3 June 2015

Teach Students to How to Resolve Conflicts on Their Own Using This Choices Map

Remember the old saying "If you don't have anything nice to say, don't say anything at all"?

For most children growing up in the 80s and 90s, this simple piece of advice was offered (and occasionally shouted) by depleted parents in an attempt to minimise relentless sibling bickering. 

Fast-forward to 2015 and ask a primary school student the same question. I did, and less than a handful of students had a vague memory of hearing "something like that". 

Despite being more 'socially connected' than ever before, young people seem less equipped to navigate themselves out of difficult social situations. Perhaps the influx of outspoken celebrities brashly insulting each other via Twitter is causing the impressionable to think this sort of behaviour is normal; entertaining even. 

I can recall many a conversation with Mum about tolerating others when I was a bitchy, unsympathetic teen. "You don't have to be their best friend!" Mum would plead, "just be civil. You're never going to like everyone you meet". Although I slipped up from time to time, I'd say Mum's insightful words helped me get through high-school without getting bashed or completely shunned by vicious girl gangs. 

"So, what's your point?" you may be wondering. In realising that my students were struggling to response appropriately to challenging social situations, I created a fun flow chart for them to refer to (I even laminated a pocket-sized version for them). When I introduced the chart, I told my students how I used to do lots of quizzes in magazines with the same format. E.g. Girlfriend Magazine circa 1998 'Should I cut my hair?' Somehow my genuine love of flow charts convinced them that this was the latest and greatest way to solve social dilemmas. In fact, the pocket version has even been smuggled out of the classroom for home use.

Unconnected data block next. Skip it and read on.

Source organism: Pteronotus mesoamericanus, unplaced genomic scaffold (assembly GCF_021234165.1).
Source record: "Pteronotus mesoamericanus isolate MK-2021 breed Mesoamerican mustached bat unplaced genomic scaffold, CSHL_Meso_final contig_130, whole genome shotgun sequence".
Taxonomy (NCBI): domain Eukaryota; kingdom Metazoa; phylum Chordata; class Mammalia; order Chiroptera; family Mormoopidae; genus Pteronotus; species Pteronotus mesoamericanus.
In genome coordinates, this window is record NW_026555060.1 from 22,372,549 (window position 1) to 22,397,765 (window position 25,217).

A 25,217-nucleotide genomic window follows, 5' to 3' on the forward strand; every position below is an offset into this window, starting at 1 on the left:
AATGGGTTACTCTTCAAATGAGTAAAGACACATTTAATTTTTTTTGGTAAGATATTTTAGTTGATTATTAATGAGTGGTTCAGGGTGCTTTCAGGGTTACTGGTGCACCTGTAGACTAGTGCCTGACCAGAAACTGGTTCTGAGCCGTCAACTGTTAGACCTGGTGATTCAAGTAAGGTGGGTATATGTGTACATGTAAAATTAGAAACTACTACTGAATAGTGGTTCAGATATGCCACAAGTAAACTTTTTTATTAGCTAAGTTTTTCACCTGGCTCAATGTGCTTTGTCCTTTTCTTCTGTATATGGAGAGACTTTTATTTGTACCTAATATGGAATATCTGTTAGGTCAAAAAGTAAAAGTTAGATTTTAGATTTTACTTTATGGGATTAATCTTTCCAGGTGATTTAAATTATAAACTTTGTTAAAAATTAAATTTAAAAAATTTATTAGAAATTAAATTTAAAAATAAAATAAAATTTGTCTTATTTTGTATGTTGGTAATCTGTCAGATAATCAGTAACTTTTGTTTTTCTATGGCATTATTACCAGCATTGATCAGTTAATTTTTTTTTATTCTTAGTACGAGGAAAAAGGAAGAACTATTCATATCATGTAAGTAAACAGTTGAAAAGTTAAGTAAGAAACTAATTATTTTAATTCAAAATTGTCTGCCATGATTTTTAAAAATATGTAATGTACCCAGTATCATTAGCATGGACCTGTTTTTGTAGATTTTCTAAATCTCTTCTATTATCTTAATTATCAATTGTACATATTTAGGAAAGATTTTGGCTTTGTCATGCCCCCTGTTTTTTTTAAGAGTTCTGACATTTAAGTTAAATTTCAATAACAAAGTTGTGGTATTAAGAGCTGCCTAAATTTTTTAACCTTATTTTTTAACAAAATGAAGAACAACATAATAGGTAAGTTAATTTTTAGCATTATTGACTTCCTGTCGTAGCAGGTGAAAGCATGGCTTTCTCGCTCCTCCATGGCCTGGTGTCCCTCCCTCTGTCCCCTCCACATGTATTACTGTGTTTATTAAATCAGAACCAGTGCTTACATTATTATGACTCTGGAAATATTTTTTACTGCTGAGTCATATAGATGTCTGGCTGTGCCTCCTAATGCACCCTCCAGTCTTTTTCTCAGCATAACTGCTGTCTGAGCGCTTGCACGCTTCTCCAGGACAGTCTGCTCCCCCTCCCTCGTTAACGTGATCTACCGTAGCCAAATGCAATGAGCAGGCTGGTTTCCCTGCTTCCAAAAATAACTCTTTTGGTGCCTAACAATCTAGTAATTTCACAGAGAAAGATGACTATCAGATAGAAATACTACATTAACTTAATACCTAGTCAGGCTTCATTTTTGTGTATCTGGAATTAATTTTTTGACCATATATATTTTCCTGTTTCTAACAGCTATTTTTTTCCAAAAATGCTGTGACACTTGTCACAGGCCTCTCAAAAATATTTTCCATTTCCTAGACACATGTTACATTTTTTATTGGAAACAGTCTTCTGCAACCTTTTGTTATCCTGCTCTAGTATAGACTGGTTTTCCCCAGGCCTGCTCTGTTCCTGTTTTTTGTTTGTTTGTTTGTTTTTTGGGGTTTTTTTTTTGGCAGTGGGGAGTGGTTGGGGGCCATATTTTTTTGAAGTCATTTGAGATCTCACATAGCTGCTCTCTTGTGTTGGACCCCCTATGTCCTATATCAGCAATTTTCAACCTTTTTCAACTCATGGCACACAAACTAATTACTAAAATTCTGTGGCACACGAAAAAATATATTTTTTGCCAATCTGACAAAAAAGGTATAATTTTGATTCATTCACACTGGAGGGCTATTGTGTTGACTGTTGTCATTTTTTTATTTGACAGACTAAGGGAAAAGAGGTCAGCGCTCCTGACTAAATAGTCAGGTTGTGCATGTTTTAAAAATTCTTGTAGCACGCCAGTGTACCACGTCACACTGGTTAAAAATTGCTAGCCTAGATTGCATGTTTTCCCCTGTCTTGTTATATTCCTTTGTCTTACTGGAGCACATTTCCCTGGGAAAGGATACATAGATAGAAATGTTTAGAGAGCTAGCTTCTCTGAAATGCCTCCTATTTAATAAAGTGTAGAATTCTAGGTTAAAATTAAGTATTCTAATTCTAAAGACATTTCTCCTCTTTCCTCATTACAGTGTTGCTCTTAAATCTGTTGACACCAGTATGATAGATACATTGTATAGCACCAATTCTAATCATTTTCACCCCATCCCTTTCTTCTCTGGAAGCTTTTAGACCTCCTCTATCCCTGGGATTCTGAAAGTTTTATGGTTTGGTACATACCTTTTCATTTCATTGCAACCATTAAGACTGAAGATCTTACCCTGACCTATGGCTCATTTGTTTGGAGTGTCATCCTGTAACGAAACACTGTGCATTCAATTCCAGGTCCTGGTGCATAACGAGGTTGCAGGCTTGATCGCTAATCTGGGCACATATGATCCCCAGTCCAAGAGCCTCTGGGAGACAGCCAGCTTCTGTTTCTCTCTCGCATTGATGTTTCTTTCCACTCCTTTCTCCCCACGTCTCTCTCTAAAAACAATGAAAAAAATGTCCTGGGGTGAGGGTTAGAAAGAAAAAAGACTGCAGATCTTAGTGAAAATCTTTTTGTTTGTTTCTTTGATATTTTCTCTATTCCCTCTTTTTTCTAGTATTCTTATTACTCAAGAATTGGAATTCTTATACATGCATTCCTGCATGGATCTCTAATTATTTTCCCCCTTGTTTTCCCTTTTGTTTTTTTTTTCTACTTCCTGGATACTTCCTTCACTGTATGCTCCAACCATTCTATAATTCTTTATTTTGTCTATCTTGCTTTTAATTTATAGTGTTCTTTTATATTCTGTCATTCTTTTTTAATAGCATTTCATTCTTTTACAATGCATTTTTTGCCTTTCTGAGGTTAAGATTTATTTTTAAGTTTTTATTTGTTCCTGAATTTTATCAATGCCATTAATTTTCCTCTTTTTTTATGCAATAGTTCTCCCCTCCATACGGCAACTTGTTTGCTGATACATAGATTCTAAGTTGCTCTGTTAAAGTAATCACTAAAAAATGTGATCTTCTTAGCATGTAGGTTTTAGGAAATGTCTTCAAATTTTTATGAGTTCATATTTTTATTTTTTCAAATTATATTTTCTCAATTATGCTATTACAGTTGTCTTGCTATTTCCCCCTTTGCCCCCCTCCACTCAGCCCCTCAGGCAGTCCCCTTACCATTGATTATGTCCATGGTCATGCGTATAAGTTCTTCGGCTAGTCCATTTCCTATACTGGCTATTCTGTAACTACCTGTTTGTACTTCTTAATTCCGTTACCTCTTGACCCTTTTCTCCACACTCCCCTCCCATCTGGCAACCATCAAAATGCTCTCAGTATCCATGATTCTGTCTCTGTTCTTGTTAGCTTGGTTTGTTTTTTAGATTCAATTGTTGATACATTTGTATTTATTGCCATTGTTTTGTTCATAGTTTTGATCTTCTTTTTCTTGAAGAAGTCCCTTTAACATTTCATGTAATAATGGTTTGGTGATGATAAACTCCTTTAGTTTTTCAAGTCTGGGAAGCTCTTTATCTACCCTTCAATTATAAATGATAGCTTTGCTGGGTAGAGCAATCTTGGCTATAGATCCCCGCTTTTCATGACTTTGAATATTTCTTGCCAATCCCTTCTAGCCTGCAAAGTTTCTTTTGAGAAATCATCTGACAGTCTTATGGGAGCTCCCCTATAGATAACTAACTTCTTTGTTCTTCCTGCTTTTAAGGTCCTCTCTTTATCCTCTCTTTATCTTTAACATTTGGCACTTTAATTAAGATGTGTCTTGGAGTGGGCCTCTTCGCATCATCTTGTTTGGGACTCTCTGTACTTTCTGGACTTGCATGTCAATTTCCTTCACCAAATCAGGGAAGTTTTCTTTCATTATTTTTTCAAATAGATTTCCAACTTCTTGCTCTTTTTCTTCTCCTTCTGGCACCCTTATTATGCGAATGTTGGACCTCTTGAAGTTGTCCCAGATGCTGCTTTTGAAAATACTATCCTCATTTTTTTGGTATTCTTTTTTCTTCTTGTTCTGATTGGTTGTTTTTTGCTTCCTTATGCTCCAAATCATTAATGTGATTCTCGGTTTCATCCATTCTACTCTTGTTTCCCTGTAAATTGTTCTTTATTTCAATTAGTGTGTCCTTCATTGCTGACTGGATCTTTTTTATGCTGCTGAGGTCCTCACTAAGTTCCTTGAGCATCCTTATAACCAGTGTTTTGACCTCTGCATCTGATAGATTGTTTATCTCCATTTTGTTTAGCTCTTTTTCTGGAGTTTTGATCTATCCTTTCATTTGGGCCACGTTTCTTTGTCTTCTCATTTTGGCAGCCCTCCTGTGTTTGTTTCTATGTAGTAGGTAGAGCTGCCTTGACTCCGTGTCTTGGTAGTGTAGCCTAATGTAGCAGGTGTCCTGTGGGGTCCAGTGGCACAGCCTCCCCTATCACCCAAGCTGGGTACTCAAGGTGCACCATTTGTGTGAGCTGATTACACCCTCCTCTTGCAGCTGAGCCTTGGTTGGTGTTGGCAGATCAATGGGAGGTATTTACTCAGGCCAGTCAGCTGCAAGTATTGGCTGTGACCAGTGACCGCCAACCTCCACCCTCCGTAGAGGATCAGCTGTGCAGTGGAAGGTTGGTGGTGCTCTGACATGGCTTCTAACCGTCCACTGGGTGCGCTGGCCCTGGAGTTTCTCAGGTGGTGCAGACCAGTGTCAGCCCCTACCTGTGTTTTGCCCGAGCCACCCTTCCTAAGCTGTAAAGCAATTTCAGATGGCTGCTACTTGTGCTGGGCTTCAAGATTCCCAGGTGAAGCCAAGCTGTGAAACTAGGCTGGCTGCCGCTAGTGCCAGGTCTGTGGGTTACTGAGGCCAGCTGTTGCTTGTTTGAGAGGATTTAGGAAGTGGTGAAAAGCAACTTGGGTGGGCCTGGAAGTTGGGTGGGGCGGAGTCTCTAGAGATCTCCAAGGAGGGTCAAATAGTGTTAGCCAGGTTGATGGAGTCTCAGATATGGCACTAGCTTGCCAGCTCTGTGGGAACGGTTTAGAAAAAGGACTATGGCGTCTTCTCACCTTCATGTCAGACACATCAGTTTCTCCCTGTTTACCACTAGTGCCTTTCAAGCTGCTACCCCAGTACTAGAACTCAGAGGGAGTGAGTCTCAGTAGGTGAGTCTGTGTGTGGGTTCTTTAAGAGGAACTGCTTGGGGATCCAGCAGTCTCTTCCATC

In addition to the chart, students were asked to anonymously write down three things other class members do that they consider to be annoying. After compiling their long and varied list of complaints, I invented a fictional character called 'Annoying Al'. The concept of Annoying Al was very well received and the students even rallied for him/her to become a class puppet (student's original designs pending). After discussing all of 'Al's' annoying behaviours, we practised using the flow chart to help students identify the best outcome for each scenario. I explained that the red outcomes were considered negative, as they indicted that the problem was unable to be resolved without adult intervention. Whereas, if they arrived at a green outcome, students had fixed the problem maturely and independently. The serious offenses were decided upon as a whole class; influenced by our whole school rules.

Before introducing the chart, students frequently complained to me about other students' behaviour before even asking them to stop or making them aware that it was bothersome. As the somewhat petty complaints kept flooding in, my lessons were being disrupted, and rather than learning what to say, students continually relied on me to solve their problems. Last week we spent time role playing how to ask someone to stop and what to do if they don't. Up until this point, I guess I assumed that some social skills were picked up innately over time. I now realise that when there's such a mix of cultures, I can't assume anything because my own cultural bias naturally affects my opinions. In this case, I needed to explicitly teach my students to use and listen for key words to ensure everyone could make sense of each other's wishes. 

This was a valuable learning experience for me and I hope some of you find the chart useful. If you would like a large PDF version, please contact me via the form at the bottom of the page. 

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